Since the vintage slide is slightly obscured in the front, I thought I would include this contemporary photo (scrounged from the web, as usual). What a beauty!

Friday, September 14, 2018

Autopia & More

It's Friday, and that means (in theory) that I will be posting some photos that are at least slightly above average, or more interesting than usual. 

This first scan is an uncommon angle of the Tomorrowland Autopia, with a line of cool miniature cars loading and unloading. Teenagers especially loved this ride, clearly! You can see that the CM in the foreground is holding a version of a seat belt for the incoming passengers - I wasn't sure if the Autopia had seat belts in those early days (they were just starting to be accepted for full-sized autos in the U.S. at around this time, I believe). 

Skyway riders are exiting the load platform down that flight of steps, and there is a helicopter in the sky - presumably one of the L.A. Airways aircraft that ferried guests to and from LAX.

Any idea what that crude wooden structure might have been for? At first I thought it could be early construction for Tomorrowland Station, but that didn't open until some time in 1958 - it was such a simple structure that it certainly did not take two years to build. If you go back to the first view, it appears that there is another framed-in structure in the shadow of the Autopia building. Perhaps it had something to do with maintaining cars that were out of service, since there is a wall, and one car can be seen with its hood up.

Here's a nice view of Tomorrowland Station (previously posted) from July, 1958.

Changing gears (see what I did there?), I have this photo from April, 1958; It's a bit dark, but still nice!  Guests are handing over their "A" tickets to see the Sleeping Beauty Castle walk-thru dioramas, which had debuted almost exactly one year earlier. 

Thursday, September 13, 2018

Four Beauties From Frontierland!

Here are four more excellent slide scans, courtesy of a Mysterious Benefactor!

Ever wonder what it would be like if you were a fish and took a trip to Disneyland? Of course you have, what a dumb question, I'm sorry I even asked. Everyone knows that fish have bugged out eyes, and therefore everything looks kind of stretched and bendy. Nowadays they have corrective lenses, but in the 1960's NASA had not developed the technology to help fish everywhere (they were still stymied by "The Tang Conundrum").

Well, we've all learned a lot about fish and NASA and other things, so why don't we move on to this wonked-out view of the Columbia. Interestingly, this is how Ken Kesey saw everything.

And there she goes!

Now here's a very neat view; the file name tells us that this photo was taken from the roof of the Haunted Mansion! Pretty cool, I don't think I've ever seen another picture quite like it. And that's saying something.

From 1969 comes this early evening view of the old Casa de Fritos. While the Frito Kid was no longer seen in the park, some say that he still lived in the catacombs beneath the restaurant (Walt insisted on catacombs, much to Roy's displeasure).  On nights when there was no moon, park employees reported seeing a shadowy shape emerge from beneath the adobe building, and shamble along the river's edge. Ducks were reported missing the next day. If you listened closely, you could hear the jingle of his spurs and the distinct sound of crunching as he scattered crispy golden Fritos behind him.

Sorry to be so scary!

There are plenty more scans from the Mysterious Benefactor.

Wednesday, September 12, 2018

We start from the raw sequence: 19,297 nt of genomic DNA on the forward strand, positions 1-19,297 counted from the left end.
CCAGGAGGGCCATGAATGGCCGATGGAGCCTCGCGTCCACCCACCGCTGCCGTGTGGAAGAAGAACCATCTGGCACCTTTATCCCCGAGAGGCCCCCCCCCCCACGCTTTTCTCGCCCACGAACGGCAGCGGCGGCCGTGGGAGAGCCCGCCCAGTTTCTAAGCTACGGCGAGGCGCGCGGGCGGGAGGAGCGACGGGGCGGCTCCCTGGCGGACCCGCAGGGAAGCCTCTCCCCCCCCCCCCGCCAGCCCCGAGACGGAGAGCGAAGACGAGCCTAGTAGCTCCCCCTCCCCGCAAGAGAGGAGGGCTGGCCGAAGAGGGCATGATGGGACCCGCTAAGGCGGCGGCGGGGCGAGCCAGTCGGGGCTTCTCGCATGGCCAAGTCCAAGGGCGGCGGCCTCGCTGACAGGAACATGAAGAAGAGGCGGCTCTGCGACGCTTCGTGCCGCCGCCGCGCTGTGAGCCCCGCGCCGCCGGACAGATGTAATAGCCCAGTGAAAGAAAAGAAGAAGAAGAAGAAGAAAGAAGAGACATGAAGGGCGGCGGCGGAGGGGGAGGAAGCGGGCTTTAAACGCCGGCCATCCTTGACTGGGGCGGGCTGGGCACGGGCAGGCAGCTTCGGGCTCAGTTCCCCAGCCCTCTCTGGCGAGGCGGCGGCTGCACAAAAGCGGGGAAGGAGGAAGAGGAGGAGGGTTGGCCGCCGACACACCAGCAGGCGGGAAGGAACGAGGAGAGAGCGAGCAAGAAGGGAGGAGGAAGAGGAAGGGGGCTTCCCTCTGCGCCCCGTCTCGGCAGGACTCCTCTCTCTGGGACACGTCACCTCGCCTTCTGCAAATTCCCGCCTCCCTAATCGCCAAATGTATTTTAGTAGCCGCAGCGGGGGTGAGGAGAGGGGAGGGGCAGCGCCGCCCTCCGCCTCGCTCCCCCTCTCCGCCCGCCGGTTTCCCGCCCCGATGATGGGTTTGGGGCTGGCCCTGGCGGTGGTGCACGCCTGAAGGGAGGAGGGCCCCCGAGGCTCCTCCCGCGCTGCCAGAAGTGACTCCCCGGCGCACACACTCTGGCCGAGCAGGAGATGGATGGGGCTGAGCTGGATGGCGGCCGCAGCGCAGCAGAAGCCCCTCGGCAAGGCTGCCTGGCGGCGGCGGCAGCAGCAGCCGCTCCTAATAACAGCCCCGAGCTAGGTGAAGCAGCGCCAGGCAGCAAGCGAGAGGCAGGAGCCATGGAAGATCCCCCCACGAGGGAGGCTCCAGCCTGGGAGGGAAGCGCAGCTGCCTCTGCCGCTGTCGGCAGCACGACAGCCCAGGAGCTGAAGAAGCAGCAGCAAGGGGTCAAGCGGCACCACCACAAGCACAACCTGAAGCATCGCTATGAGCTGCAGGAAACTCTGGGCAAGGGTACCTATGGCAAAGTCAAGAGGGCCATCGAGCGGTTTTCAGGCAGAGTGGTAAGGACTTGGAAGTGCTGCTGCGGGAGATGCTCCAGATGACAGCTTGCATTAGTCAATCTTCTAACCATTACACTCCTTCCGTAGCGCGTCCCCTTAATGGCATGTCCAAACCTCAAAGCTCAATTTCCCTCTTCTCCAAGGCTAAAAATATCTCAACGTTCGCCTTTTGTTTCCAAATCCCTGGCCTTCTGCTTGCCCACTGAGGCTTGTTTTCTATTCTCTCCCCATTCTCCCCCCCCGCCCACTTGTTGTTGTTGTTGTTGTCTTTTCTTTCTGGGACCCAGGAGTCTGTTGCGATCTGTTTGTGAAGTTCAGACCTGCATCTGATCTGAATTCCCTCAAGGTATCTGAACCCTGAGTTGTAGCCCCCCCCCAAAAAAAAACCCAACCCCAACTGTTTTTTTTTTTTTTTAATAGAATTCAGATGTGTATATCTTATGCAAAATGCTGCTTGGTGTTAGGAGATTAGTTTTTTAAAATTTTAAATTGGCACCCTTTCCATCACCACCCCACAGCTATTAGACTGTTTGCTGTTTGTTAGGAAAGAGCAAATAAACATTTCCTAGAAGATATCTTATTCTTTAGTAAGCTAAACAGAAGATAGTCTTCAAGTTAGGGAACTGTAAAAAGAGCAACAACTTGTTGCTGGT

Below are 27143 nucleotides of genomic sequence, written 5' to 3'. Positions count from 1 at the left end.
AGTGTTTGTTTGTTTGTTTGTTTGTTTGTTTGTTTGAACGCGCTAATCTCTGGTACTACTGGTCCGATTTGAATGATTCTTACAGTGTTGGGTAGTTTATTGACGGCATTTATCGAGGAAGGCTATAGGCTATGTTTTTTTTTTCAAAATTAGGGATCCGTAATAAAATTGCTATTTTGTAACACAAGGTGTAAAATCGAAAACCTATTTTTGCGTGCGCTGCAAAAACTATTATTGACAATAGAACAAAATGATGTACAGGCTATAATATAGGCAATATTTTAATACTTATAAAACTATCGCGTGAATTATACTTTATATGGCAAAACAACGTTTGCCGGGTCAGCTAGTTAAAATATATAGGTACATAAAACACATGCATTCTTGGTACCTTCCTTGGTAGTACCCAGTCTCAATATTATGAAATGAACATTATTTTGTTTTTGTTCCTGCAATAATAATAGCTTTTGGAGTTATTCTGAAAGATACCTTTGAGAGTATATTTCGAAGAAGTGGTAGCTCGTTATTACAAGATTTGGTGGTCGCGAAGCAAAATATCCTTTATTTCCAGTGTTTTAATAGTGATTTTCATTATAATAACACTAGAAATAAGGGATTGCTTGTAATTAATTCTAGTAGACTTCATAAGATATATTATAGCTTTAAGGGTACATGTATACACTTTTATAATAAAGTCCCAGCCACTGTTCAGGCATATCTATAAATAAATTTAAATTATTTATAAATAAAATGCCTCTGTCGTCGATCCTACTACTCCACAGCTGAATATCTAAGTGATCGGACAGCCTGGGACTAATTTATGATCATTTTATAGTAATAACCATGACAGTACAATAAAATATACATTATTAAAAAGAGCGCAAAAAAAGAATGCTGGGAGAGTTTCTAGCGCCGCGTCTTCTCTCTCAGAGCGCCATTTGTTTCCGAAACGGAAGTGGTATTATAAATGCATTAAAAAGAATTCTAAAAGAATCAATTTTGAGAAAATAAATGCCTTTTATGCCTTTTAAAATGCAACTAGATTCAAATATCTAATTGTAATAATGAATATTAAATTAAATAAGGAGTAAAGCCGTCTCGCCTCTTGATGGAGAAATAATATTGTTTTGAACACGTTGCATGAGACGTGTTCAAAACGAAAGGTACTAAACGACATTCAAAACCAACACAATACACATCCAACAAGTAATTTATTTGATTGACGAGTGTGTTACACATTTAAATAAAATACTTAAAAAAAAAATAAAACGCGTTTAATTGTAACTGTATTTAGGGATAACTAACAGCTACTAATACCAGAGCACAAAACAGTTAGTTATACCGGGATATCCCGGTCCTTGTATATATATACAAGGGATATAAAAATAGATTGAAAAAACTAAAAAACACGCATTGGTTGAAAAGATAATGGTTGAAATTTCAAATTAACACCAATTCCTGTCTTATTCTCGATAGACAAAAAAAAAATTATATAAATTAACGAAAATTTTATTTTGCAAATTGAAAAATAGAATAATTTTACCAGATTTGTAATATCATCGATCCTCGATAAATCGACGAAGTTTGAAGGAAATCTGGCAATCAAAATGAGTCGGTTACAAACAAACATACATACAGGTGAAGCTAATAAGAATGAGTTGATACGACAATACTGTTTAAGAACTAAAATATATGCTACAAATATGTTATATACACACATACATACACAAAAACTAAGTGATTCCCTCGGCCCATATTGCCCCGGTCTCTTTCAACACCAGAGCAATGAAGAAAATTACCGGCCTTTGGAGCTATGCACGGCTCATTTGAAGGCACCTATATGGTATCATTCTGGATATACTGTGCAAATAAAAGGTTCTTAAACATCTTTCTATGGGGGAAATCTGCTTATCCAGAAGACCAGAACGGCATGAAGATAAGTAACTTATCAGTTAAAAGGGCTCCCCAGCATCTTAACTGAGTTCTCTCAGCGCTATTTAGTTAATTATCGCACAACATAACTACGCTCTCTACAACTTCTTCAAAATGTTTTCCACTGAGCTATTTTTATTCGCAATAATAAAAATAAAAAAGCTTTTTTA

1966 Schwinn Bicycle Catalog - Part 2

Here's is the second of three posts from Steve Stuart ("Nanook"), featuring scans of a 1966 Schwinn bicycle catalog. Man, I love it when other people do all of the work, so I don't have to! If you missed part one, Steve provides some context and info that you might want to check out. On to part two!

The backdrop behind the gals’ ‘modeling’ the Ladies Super Sport & Varsity Tourist bicycles, is the wall of the building containing The Art of Animation.  The ‘half orbs’ along the wall always reminds me of Neptune’s Courtyard, just beyond the entrance of Pacific Ocean Park (POP).  In both instances, the ‘orbs’ provided a visual “feature” placed along a large, concrete [or the like] wall – at POP, a wall of the Westinghouse Enchanted Forest LOOKIE HERE to see how POP used their orbs.  And, *fun fact* the orbs lit-up at night – just as in Tomorrowland.  I do love the juxtaposition of the bicycles with the Douglas Rocket to the Moon.

For those out there who had a hankering for, or actually owned one, the Sting Ray was a bicycle to be envied.  And according to this brochure, the Sting Ray was equally at-home in both Tomorrowland and Frontierland.  As for me, I’ll happily surrender my Sting Ray in exchange for a trip or two – [or more] on the MINE TRAIN thru Nature’s Wonderland-!

And just in case you thought the brochure was only about Schwinn, here’s a plug for Disneyland’s new attractions for 1966, and on the following page, mention of the Disneyland-Alweg Monorail.  (Interesting that both Monorail shots featured Monorail Yellow…)  Must be a decorator thing.

Look for the final installment soon.

I realize that I am biased, but I think that this 1966 Schwinn catalog is their best, even though I love the 1970 Knott's Berry Farm edition too (I just looked at the 1976 Knott's Schwinn catalog, and I had forgotten that it is a dud). Those familiar (but still striking) Disneyland scenes make for some spectacular backdrops. A big thanks to Steve Stuart - and stay tuned for part three!

Tuesday, September 11, 2018

WDW Vacationland Magazine, Part 3

It's time for the third of four installments featuring Ken Martinez's scans of his 1975 Walt Disney World Vacationland magazines! This time we get an article about Caribbean Plaza, a fascinating area unique to WDW. Here's Ken:

Walt Disney World Vacationland Magazine Spring 1975 – The Treasure of the Caribbean Plaza 

Here’s the third installment of the Spring 1975 issue of the Walt Disney World Vacationland Magazine.  Today’s article is titled “The Treasure of the Caribbean Plaza.  This sub-section of Adventureland was one of my favorite places in the Magic Kingdom. In this article merchandise from the three shops is discussed.  The three shops that existed in Caribbean Plaza in the first year were the Golden Galleon, the House of Treasure and La Princesa de Cristal.